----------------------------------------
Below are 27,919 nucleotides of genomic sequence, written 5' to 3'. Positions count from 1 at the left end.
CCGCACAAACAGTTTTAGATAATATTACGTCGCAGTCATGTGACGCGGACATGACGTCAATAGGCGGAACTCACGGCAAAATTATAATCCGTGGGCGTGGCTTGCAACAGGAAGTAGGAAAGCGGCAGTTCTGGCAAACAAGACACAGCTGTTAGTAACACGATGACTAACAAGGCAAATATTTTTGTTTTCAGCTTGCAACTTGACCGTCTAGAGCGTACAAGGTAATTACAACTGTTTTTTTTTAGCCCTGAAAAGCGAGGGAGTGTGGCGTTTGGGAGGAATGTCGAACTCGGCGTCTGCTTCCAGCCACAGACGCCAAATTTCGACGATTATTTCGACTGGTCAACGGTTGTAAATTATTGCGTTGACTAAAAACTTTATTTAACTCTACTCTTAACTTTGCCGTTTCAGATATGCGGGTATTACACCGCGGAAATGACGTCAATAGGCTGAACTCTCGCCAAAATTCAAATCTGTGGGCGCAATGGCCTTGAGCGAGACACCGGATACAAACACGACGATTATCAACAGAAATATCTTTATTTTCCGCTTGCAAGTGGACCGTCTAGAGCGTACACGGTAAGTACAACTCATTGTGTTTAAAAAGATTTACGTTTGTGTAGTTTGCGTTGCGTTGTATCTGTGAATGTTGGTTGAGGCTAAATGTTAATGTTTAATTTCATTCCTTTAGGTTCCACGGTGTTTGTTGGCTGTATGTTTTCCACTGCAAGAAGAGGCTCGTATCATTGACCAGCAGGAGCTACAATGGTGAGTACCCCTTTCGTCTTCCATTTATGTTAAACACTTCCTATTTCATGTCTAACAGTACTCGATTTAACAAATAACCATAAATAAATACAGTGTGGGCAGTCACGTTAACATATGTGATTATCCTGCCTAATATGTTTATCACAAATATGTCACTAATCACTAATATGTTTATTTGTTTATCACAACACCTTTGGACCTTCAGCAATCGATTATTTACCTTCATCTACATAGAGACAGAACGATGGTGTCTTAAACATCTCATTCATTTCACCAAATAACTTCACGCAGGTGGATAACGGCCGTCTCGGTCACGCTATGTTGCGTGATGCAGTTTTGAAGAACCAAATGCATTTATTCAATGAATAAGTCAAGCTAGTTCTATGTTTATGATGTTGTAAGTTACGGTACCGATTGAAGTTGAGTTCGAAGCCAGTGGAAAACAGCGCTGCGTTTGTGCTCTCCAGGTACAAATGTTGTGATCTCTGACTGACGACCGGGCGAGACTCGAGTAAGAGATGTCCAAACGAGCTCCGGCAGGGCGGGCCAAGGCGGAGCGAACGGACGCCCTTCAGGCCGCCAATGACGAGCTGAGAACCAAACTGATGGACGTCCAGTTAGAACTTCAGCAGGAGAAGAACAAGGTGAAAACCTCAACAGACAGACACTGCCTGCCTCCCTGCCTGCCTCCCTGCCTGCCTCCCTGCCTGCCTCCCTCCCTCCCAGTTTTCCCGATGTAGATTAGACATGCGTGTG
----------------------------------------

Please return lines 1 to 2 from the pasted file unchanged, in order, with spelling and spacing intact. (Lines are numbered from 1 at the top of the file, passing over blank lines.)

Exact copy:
Below are 27,919 nucleotides of genomic sequence, written 5' to 3'. Positions count from 1 at the left end.
CCGCACAAACAGTTTTAGATAATATTACGTCGCAGTCATGTGACGCGGACATGACGTCAATAGGCGGAACTCACGGCAAAATTATAATCCGTGGGCGTGGCTTGCAACAGGAAGTAGGAAAGCGGCAGTTCTGGCAAACAAGACACAGCTGTTAGTAACACGATGACTAACAAGGCAAATATTTTTGTTTTCAGCTTGCAACTTGACCGTCTAGAGCGTACAAGGTAATTACAACTGTTTTTTTTTAGCCCTGAAAAGCGAGGGAGTGTGGCGTTTGGGAGGAATGTCGAACTCGGCGTCTGCTTCCAGCCACAGACGCCAAATTTCGACGATTATTTCGACTGGTCAACGGTTGTAAATTATTGCGTTGACTAAAAACTTTATTTAACTCTACTCTTAACTTTGCCGTTTCAGATATGCGGGTATTACACCGCGGAAATGACGTCAATAGGCTGAACTCTCGCCAAAATTCAAATCTGTGGGCGCAATGGCCTTGAGCGAGACACCGGATACAAACACGACGATTATCAACAGAAATATCTTTATTTTCCGCTTGCAAGTGGACCGTCTAGAGCGTACACGGTAAGTACAACTCATTGTGTTTAAAAAGATTTACGTTTGTGTAGTTTGCGTTGCGTTGTATCTGTGAATGTTGGTTGAGGCTAAATGTTAATGTTTAATTTCATTCCTTTAGGTTCCACGGTGTTTGTTGGCTGTATGTTTTCCACTGCAAGAAGAGGCTCGTATCATTGACCAGCAGGAGCTACAATGGTGAGTACCCCTTTCGTCTTCCATTTATGTTAAACACTTCCTATTTCATGTCTAACAGTACTCGATTTAACAAATAACCATAAATAAATACAGTGTGGGCAGTCACGTTAACATATGTGATTATCCTGCCTAATATGTTTATCACAAATATGTCACTAATCACTAATATGTTTATTTGTTTATCACAACACCTTTGGACCTTCAGCAATCGATTATTTACCTTCATCTACATAGAGACAGAACGATGGTGTCTTAAACATCTCATTCATTTCACCAAATAACTTCACGCAGGTGGATAACGGCCGTCTCGGTCACGCTATGTTGCGTGATGCAGTTTTGAAGAACCAAATGCATTTATTCAATGAATAAGTCAAGCTAGTTCTATGTTTATGATGTTGTAAGTTACGGTACCGATTGAAGTTGAGTTCGAAGCCAGTGGAAAACAGCGCTGCGTTTGTGCTCTCCAGGTACAAATGTTGTGATCTCTGACTGACGACCGGGCGAGACTCGAGTAAGAGATGTCCAAACGAGCTCCGGCAGGGCGGGCCAAGGCGGAGCGAACGGACGCCCTTCAGGCCGCCAATGACGAGCTGAGAACCAAACTGATGGACGTCCAGTTAGAACTTCAGCAGGAGAAGAACAAGGTGAAAACCTCAACAGACAGACACTGCCTGCCTCCCTGCCTGCCTCCCTGCCTGCCTCCCTGCCTGCCTCCCTCCCTCCCAGTTTTCCCGATGTAGATTAGACATGCGTGTG